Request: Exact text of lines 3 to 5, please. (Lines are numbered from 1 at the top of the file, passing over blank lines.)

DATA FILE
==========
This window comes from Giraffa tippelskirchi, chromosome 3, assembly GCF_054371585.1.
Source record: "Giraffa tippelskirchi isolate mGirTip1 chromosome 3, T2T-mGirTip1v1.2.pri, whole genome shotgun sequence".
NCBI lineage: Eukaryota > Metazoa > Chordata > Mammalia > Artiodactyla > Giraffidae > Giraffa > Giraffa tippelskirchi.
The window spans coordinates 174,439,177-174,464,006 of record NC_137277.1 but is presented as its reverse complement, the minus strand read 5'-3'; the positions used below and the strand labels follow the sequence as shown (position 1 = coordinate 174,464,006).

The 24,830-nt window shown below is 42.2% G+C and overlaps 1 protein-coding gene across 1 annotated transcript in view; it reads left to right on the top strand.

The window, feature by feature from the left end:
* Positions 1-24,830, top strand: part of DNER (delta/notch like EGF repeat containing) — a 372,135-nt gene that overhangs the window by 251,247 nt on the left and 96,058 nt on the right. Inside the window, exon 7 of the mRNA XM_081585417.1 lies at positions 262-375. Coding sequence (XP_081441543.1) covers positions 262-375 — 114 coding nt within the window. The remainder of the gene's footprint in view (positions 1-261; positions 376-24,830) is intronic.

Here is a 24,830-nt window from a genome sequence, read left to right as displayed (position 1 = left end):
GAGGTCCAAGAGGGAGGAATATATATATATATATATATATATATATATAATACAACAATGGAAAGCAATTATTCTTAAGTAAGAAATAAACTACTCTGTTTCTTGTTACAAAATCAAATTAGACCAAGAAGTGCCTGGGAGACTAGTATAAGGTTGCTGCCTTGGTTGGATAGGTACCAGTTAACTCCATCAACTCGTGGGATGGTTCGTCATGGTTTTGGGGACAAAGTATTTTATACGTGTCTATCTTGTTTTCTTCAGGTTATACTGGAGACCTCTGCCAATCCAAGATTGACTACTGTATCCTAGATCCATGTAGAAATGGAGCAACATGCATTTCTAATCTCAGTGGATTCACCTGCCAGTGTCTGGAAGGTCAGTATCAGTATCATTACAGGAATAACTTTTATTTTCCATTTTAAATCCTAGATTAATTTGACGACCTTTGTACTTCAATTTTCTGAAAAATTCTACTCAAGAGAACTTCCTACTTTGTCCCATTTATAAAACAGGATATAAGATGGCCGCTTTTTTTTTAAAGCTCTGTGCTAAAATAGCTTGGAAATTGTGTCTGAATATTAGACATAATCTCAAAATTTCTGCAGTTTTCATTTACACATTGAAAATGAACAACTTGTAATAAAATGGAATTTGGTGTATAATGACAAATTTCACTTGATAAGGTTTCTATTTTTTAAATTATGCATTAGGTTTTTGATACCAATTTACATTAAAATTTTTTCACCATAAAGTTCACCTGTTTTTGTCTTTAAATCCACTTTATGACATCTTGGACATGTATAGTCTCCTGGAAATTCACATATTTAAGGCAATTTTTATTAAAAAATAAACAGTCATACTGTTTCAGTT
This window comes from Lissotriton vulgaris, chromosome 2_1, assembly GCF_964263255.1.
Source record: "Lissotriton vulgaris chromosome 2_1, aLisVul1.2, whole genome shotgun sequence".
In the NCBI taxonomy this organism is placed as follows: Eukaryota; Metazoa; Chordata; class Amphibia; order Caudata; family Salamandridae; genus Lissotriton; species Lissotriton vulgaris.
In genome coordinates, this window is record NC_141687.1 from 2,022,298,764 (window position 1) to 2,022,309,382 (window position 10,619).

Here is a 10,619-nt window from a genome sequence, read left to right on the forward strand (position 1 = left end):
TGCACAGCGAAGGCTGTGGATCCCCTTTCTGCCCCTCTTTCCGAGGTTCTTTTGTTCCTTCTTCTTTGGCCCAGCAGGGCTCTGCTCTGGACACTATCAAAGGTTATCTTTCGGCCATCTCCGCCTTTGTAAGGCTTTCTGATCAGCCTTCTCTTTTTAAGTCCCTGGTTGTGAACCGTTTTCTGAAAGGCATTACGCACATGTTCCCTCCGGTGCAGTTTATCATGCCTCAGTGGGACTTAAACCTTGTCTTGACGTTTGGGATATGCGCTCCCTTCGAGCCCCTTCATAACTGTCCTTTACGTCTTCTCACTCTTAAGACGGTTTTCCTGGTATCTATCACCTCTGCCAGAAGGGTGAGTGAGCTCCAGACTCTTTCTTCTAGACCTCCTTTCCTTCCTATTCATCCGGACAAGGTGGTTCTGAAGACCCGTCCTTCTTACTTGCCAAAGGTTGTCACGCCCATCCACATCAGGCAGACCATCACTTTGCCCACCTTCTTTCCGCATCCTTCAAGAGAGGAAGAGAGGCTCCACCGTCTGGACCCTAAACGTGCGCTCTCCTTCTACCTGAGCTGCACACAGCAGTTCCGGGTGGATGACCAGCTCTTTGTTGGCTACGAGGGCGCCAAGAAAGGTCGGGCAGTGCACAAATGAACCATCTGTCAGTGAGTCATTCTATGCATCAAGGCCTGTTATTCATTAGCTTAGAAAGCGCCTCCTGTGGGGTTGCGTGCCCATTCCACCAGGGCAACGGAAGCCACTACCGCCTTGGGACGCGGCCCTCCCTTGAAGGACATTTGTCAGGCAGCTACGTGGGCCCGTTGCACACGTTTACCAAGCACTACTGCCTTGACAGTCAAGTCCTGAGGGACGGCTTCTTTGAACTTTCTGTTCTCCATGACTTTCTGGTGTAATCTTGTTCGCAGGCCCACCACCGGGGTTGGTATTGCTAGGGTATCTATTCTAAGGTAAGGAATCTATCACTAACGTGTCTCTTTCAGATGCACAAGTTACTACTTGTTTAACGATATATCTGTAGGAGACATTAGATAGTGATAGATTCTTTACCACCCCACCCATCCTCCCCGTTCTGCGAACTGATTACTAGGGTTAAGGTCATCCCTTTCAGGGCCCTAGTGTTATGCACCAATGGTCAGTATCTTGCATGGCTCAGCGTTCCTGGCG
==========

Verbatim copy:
NCBI lineage: Eukaryota > Metazoa > Chordata > Mammalia > Artiodactyla > Giraffidae > Giraffa > Giraffa tippelskirchi.
The window spans coordinates 174,439,177-174,464,006 of record NC_137277.1 but is presented as its reverse complement, the minus strand read 5'-3'; the positions used below and the strand labels follow the sequence as shown (position 1 = coordinate 174,464,006).

The 24,830-nt window shown below is 42.2% G+C and overlaps 1 protein-coding gene across 1 annotated transcript in view; it reads left to right on the top strand.